This handsome caterpillar had the misfortune to be feeding on a branch of a non-native shrub (Allamanda sp.) in my Cranbrook garden when I lopped it off (the branch, not the caterpillar).
From the photograph it was identified as the larva of a species of Australian hawkmoth, probably Psilogramma increta. Click to enlarge the photo and you will see it has a strange horn-like structure at its tail-end (left). This looks rather like a sting but is quite harmless and as far as I can discover its purpose is unknown. (My theory is that it is a “fake sting” designed to warn off predatory birds). In this photo the caterpillar’s head, at right, is curled over and busily munching! Hawkmoth caterpillars burrow into leaf-litter or soil in order to pupate and, after a few days of feeding on fresh Allamanda leaves in a specially prepared box, this is what seems to have happened. I am unwilling to disturb it by probing beneath the surface of leaves and soil and I have no idea how long I might have to wait before I discover whether I provided the right conditions for its metamorphosis to succeed. The Museum suggested it might be “a few weeks”. I will let you know!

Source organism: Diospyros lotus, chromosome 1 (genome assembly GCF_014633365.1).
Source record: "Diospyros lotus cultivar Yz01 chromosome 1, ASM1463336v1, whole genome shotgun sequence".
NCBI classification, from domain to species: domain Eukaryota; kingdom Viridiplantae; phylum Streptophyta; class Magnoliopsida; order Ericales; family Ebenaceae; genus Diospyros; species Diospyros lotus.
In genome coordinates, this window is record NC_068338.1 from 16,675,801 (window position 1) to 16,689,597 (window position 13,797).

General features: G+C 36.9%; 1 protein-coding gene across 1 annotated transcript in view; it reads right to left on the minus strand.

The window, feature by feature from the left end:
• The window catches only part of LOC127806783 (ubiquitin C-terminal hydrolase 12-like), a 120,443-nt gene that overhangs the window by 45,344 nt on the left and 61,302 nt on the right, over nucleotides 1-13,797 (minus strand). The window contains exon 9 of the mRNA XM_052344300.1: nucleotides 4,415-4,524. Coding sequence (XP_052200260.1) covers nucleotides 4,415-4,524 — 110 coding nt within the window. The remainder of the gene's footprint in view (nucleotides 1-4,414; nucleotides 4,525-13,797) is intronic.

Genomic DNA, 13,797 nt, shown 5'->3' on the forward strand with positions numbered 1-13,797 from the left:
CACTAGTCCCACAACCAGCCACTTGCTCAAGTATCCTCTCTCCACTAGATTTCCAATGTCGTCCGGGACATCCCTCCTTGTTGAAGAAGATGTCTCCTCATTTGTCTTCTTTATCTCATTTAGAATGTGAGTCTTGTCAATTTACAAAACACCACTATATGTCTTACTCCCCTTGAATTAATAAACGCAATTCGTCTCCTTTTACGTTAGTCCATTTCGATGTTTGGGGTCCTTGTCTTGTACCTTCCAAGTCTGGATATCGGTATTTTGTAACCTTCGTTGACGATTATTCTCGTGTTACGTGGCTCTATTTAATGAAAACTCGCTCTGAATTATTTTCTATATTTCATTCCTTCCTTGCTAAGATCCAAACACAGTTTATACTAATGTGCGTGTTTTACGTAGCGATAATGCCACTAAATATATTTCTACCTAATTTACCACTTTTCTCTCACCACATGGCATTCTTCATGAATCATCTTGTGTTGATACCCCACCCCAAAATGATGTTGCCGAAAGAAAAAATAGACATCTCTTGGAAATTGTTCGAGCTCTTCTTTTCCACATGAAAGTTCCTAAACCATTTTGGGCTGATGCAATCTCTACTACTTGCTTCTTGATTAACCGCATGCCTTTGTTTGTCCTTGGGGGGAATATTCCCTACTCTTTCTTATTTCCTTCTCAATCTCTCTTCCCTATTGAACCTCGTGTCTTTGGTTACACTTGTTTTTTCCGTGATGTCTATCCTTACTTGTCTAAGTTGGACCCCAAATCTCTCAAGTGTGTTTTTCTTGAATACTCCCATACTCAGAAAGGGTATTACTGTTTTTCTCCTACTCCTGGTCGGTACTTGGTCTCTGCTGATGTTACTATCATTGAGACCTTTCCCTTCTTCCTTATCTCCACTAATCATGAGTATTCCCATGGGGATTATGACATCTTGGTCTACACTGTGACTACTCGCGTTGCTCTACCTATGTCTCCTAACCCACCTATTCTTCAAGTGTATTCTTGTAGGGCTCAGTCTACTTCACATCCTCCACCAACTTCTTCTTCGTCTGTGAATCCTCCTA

By coincidence, a couple of weeks earlier an adult hawkmoth had spent most of the day attached to my mailbox, undisturbed by the postie’s visit with a bundle of Christmas mail. This was unlikely to be the ‘parent’ of my caterpillar and might well have been a different species (either Psilogramma menephron or P. casuarinae) - all are in the Sphingidae family. Detailed examination is usually required in order to distinguish between several look-alike species.
My thanks go to Malcolm Tattersall and the Queensland Museum for suggested IDs and other information. Both also referenced this website which has a wealth of information and photographs of moths, butterflies and their caterpillars.
Have something in your backyard you’d like to share with us? Please tell us about it. If you can send a photo, so much the better, but this is not essential.